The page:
Do what it takes to prepare. The point is to actually take action rather than just planning it in your mind for months or years and constantly making excuses as to why you “can’t” do it.

2. When faced with sink or swim, choose swim.

The way that people drive in Costa Rica is a cross between Mission Impossible car chases and Motocross (jumps included). I came from Los Angeles, and most people think that L.A. has the worst drivers. Not so much.

If you don’t swim, you crash, or you cause an accident to happen and you put yourself and others in danger. You must drive like a maniac, and you must get used to it. You must swim.

This obviously goes for any cultural differences. First observe, then learn, and then swim. It’s always more fun to enjoy the culture from the inside.

3. Erase expectations from your mind.

When I thought of Costa Rica, I thought of white sand beaches, constant sunlight, and beautiful sunsets. What it actually is for me: living a mile-high in a rainforest, constant clouds (and rain of course), and really cold. I’m not sure they could be more opposite.

What I have gained, though, is a newfound love of nature. I used to be so scared of nature growing up because I’ve always lived in cities. The only nature I knew about was in scary movies, and you know what happens to people in scary movies when they’re out in nature!

Maintain an open mind. You never know where life will take you, and for what reason.

4. Make mistakes as often as possible.

When speaking Spanish, I was scared I would say something incorrectly and that people would make fun of me for it. Then I realized I’m never going to learn by being quiet and only speaking Spanish in my head. My vocabulary and fluency have grown immensely since making that decision.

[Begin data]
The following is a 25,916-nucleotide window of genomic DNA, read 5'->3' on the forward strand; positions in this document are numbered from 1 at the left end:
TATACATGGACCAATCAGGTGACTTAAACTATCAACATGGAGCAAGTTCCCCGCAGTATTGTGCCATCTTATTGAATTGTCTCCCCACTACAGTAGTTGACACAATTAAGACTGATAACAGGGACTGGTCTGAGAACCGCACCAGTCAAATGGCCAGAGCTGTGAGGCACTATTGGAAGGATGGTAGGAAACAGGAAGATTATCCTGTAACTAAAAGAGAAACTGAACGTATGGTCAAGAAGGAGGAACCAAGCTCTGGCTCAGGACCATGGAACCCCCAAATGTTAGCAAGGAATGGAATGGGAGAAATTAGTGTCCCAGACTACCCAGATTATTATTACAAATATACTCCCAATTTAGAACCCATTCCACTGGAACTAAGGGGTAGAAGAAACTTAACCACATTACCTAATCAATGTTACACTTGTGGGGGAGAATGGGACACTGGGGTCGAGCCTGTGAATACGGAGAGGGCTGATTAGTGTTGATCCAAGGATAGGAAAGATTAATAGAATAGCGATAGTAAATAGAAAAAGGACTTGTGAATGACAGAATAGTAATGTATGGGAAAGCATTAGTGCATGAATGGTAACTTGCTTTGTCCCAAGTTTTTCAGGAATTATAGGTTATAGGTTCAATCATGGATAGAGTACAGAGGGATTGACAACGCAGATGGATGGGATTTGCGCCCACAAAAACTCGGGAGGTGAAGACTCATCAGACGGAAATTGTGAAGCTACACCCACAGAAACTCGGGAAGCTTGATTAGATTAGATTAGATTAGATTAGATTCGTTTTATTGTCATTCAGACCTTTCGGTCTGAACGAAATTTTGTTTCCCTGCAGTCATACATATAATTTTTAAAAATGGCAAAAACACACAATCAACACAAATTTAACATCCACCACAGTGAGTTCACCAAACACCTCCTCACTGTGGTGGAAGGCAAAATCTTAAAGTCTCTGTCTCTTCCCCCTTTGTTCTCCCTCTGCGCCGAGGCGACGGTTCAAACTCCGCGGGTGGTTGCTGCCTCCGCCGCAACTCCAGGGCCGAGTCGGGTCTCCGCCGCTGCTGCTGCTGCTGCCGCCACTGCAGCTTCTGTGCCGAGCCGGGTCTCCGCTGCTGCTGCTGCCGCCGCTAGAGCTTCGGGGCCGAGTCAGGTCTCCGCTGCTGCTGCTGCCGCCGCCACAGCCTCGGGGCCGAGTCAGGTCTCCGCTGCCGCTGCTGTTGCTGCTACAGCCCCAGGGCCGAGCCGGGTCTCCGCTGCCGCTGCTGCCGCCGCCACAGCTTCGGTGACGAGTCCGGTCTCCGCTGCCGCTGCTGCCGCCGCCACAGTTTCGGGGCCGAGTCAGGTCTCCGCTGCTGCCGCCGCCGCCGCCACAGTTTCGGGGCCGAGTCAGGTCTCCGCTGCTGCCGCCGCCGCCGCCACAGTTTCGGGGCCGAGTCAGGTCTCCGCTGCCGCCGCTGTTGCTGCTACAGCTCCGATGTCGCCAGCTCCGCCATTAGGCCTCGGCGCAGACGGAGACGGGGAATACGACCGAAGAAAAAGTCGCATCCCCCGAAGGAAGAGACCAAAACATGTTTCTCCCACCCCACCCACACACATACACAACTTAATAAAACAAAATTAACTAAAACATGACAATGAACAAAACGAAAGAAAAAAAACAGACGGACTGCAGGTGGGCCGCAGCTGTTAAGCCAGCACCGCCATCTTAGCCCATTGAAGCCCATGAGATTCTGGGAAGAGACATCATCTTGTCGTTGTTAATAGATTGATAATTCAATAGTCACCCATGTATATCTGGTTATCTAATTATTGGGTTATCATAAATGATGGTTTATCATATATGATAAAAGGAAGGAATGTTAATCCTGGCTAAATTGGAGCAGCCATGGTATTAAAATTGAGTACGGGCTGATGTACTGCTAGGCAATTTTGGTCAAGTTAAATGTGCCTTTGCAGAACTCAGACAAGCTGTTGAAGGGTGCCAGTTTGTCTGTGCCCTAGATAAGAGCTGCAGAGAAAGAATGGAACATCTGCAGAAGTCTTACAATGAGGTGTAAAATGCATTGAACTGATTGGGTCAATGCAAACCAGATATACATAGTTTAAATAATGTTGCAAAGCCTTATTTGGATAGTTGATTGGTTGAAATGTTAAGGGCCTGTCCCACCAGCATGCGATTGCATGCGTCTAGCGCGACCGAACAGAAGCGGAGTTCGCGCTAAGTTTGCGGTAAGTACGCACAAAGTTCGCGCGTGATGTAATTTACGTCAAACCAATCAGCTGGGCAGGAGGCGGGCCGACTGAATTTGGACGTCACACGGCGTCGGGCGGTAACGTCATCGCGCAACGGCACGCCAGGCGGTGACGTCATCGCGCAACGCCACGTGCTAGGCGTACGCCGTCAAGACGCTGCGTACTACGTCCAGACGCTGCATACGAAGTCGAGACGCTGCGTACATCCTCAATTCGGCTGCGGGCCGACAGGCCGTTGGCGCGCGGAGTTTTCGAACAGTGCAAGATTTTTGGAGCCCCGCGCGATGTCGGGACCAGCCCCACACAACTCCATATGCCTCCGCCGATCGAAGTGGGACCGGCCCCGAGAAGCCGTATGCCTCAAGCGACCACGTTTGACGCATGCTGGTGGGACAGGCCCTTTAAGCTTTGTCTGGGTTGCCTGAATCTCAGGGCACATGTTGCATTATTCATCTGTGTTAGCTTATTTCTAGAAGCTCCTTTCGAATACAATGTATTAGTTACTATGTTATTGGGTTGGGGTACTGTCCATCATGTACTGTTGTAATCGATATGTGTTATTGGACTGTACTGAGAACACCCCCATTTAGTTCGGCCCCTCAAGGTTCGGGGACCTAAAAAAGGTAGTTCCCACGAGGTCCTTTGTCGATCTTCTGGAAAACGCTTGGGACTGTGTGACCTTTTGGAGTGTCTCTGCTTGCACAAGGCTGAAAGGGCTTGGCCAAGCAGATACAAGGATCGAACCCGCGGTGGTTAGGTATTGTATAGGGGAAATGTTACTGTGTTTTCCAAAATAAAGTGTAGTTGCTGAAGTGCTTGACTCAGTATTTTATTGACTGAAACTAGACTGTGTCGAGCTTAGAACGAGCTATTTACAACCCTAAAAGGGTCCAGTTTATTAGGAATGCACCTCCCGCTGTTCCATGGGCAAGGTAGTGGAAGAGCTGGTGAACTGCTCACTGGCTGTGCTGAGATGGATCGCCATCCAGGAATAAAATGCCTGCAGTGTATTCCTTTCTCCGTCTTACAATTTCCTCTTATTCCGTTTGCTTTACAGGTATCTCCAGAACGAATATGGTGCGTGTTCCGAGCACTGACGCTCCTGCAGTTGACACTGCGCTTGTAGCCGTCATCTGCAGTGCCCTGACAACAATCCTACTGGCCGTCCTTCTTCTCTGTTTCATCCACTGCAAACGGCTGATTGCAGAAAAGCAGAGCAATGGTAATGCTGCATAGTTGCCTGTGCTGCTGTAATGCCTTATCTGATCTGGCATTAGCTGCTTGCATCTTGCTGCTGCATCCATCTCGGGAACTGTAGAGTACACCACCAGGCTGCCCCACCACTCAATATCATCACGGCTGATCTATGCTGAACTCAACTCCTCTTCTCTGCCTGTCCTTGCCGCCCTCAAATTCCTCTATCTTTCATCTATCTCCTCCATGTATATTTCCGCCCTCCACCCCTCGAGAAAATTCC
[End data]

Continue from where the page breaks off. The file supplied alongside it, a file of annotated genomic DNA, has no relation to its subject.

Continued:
When doing something new, it’s best to just get out there and start making as many mistakes as you can. You will mess up, and people will correct you, and you will learn.

5. Live in a constant state of wonder.

When we move somewhere new or start at a new job, our world is full of excitement and wonder, right? Everything is so cool! You tell all of your friends and family all about it.

Then, as time passes on, it starts to become more normal. The excitement fades and the wonder disappears.

Even if you have lived in the same area or worked at the same company for a long time, there are still wonders to be discovered and exciting things to see. Try to put on some wonder-glasses, and attempt to see your “same” world as a whole new world.

You’ll be amazed by what happens.

6. Stay in touch with those you love.

It’s really easy to get caught up in a new adventure and forget to keep in touch. However, I’ve learned that it’s so important that family and friends know that I’m always thinking about them and that I miss them. Plus, it always feels so good to hear their voice and see their face through Skype.

If you asked me a year and a half ago what I thought I would be doing, this would have never even been on the radar. It’s not until we take the leap of faith (with a bit of planning) that we really reap the benefits.

It hasn’t been all great things, and there have been some big struggles along the way, but in the end it always ends up better when you go for your dreams.

What’s your current adventure? What else would you add to the list? Please share it in the comments!

Jeffrey Friend is the founder of Kaizen Ways: small steps | big changes, a site that takes a unique look at Life, Work, Relationships, Health, Personal Development and Happiness, and illustrates how the Kaizen philosophy is used to turn small steps into big changes for all areas of your life. Connect on Facebook & Twitter.

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  1. Even just in a persons own backyard it can get to be pretty amazing how much adventure there is to be had. In the last couple of years I’ve been finding that the difference between going some place I’ve been a million times with my family and going some place just on my own is a big adventure in and of itself (especaily if it’s a place that I haven’t been in a year or two at all). As many adventures as I’ve got coming up in my life even just thus far I’ve been finding the small adventures I’ve been having to be pretty amazing.